The four neurocognitive tests that correlated best with performance on the interlocking finger figure task were all primarily tests of parietal lobe function (that is, the specificity and PPV of the interlocking finger figure task for parietal lobe dysfunction was high). (See table 1.) Clock setting and clock face construction were the most highly correlated (p<0.01), followed next by time perception, Rey-Osterrieth complex figure copying, and the MMSE score (p<0.05).

As would be expected, no correlation between interlocking finger performance and age or sex was found. There was also no significant correlation between interlocking finger figure performance and tests believed to primarily assess non-parietal lobe functions (for example, language, memory, attention, or psychomotor speed).

Using the analytical model, interlocking finger figure sensitivity was equal to 0.88, specificity was equal to 0.64, PPV was equal to 0.58, and NPV was equal to 0.90. These values were similar to or better than all of the standard tests of parietal lobe dysfunction (with similarity defined as being within one standard error of the mean). While interlocking finger figure specificity was within one standard error of the specificities of the standard parietal lobe tests, interlocking finger figure sensitivity, PPV, and NPV were all at least one standard error above the conventional parietal lobe test results.


Poor performance on the interlocking finger figure task was most correlated with impairment on parietal lobe tests during formal neurocognitive testing. Every neuropsychological test that was significantly correlated with the interlocking finger figure task is considered primarily a parietal lobe task—clock face construction, clock setting, time perception, and Rey-Osterrieth complex figure copying. Arithmetic, while highly correlated with the interlocking finger task did not reach significance presumably because of a lack of power (see table 1). Imitation of finger figures probably entails a combination of limb praxis, optic praxis, visual-spatial, and visuoconstructional skills. Each of these domains has been linked to the parietal lobe (for a review see Benton10). Thus, the correlation between the task and various parietal lobe tests is consistent with previously described neuroanatomical and neurobehavioural relations.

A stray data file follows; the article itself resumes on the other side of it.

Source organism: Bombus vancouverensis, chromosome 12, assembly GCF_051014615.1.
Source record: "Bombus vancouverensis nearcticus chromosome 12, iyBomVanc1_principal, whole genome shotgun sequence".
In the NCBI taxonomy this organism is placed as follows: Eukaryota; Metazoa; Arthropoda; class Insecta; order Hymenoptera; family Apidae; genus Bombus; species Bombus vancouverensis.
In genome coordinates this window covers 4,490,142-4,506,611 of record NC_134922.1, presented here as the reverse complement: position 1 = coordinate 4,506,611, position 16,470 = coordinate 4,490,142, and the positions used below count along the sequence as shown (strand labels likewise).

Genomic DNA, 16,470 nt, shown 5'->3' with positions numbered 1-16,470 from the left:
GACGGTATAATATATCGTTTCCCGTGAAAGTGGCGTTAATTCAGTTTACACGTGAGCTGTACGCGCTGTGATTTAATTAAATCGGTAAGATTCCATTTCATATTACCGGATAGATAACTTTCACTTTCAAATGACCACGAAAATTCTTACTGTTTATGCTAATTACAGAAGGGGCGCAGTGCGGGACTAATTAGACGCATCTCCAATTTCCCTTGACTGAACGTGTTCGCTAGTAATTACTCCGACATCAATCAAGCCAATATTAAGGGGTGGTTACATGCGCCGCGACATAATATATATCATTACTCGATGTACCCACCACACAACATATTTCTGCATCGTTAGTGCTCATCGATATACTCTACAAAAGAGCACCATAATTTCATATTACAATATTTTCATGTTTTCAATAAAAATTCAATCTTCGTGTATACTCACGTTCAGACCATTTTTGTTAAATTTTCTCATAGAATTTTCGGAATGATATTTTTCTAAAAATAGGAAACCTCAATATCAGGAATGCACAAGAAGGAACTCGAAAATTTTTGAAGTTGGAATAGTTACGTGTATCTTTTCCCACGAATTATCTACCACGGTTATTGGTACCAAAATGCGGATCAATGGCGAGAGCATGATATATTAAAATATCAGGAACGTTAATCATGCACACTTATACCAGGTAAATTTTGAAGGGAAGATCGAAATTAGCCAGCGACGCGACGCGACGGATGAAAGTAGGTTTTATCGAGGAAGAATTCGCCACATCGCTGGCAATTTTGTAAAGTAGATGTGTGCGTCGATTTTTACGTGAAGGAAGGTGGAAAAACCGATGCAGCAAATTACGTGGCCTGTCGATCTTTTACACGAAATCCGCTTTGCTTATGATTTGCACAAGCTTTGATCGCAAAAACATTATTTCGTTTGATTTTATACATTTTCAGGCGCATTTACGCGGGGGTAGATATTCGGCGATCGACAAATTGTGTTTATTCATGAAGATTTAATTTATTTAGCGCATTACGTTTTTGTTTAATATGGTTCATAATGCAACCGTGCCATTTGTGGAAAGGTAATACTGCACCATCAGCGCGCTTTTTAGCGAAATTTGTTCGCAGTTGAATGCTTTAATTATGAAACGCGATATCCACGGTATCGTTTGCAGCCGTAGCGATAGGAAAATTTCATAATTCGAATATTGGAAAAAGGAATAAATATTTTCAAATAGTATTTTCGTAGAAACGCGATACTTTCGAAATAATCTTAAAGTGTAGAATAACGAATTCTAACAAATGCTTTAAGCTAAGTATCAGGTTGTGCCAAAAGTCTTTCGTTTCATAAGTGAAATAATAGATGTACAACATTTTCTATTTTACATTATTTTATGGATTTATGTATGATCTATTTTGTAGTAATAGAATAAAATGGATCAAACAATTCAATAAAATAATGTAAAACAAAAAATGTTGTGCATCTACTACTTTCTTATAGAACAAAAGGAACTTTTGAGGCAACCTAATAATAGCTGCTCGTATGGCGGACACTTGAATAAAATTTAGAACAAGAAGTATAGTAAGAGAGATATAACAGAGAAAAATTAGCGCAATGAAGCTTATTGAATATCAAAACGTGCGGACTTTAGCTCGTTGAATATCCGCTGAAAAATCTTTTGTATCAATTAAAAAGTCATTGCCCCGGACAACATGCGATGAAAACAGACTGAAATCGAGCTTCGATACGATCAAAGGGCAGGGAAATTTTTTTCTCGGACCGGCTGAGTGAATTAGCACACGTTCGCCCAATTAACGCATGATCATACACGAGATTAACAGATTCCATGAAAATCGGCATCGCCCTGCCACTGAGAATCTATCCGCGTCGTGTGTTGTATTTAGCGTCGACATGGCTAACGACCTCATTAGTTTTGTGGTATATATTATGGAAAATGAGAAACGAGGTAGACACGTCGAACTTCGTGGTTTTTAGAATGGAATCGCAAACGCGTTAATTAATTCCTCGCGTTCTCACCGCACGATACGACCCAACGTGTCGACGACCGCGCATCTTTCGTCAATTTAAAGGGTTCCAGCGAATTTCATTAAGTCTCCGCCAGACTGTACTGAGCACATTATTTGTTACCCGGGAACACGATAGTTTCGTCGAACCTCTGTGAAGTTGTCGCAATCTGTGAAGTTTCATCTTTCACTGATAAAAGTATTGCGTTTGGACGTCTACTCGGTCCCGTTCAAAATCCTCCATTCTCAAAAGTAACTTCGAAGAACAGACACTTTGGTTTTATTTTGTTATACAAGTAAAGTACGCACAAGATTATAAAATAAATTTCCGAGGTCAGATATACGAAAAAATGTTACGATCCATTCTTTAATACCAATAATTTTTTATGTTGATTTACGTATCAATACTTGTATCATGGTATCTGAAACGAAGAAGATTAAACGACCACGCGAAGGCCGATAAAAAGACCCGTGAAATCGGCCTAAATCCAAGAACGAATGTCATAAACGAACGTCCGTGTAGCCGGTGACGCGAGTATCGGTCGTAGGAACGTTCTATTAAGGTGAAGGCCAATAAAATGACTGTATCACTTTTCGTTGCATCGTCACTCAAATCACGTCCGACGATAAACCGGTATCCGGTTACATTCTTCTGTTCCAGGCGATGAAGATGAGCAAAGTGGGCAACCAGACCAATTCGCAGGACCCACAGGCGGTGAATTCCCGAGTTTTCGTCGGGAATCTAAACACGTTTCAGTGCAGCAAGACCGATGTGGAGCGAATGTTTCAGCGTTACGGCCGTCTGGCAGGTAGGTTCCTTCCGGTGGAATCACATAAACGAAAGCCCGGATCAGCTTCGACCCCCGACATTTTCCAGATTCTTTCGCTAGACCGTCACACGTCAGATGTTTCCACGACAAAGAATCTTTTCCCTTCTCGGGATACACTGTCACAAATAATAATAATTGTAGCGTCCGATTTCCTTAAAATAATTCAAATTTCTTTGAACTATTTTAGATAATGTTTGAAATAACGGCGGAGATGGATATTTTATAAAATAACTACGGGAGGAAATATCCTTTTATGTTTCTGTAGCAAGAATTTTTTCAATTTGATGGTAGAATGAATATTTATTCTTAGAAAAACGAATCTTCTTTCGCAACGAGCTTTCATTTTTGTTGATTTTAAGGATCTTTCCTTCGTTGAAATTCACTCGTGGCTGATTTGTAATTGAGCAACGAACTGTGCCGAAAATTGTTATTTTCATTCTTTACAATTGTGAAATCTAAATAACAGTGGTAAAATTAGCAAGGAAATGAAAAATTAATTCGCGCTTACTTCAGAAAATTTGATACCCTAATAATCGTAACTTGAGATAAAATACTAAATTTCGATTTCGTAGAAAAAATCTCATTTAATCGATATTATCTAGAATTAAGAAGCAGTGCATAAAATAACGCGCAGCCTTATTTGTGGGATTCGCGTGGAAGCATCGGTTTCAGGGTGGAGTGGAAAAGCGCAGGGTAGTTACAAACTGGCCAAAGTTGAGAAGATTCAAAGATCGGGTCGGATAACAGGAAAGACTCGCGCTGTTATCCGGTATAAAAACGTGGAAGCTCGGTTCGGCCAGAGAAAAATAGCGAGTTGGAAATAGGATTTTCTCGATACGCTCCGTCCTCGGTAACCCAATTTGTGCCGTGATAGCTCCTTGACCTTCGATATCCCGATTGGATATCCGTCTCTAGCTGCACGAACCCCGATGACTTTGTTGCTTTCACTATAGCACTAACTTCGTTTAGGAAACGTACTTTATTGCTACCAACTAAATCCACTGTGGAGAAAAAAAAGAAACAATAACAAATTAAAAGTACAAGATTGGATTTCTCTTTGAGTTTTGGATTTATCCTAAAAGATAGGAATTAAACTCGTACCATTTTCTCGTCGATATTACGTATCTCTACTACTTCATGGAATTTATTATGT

Difficulty with comparable hand or finger tasks has also been described in patients with frontal lesions, but detailed analysis has demonstrated this was true only when rapid sequencing through multiple hand positions was required.5 Frontal lobe contributions to finger and hand movement have been proposed to relate to gross execution of the motor task with the parietal lobe defining the precise details of the gestures.11 Lack of significant correlation with neuropsychological tests measuring primarily frontal lobe function in this study, such as verbal fluency or Trails B, also argues against the interlocking finger figure task being principally a measure of frontal lobe dysfunction. Despite our task being minimally dependent on language, memory, or attention, there was clearly some relation to global measures/performance such as the MMSE (see table 1). Covariance of the MMSE total score and other tests is usually indicative of a correlation between global decline and the tasks under investigation, which was probably the case here.

Clearly no single neurological or neuropsychological test in isolation can precisely localise a disorder and conversely, no cognitive function relies exclusively on a single cognitive domain. Even here, although the interlocking finger test was better in most regards than conventional parietal lobe tests, its specificity was not high (even though it faired at least as well as conventional parietal lobe tests). Therefore, a less than perfect score on the interlocking finger test should be further defined with formal cognitive testing. As with all clinical assessments, multiple complementary tests need to be administered and considered together to precisely assess neuropsychological dysfunction. That said, the interlocking finger figure test not only correlates highly with other established tests of parietal lobe dysfunction, but equals or surpasses the capacity of any other single test to assess such dysfunction. Given this, and the ease and speed of its administration, it should serve as a useful initial bedside screen for parietal lobe dysfunction.


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  • Competing interests: none declared.

  • Currently visiting scholar at Harvard University: c/o Harvard University, 33 Kirkland Street, Room 918, William James Hall, Cambridge MA 02138, USA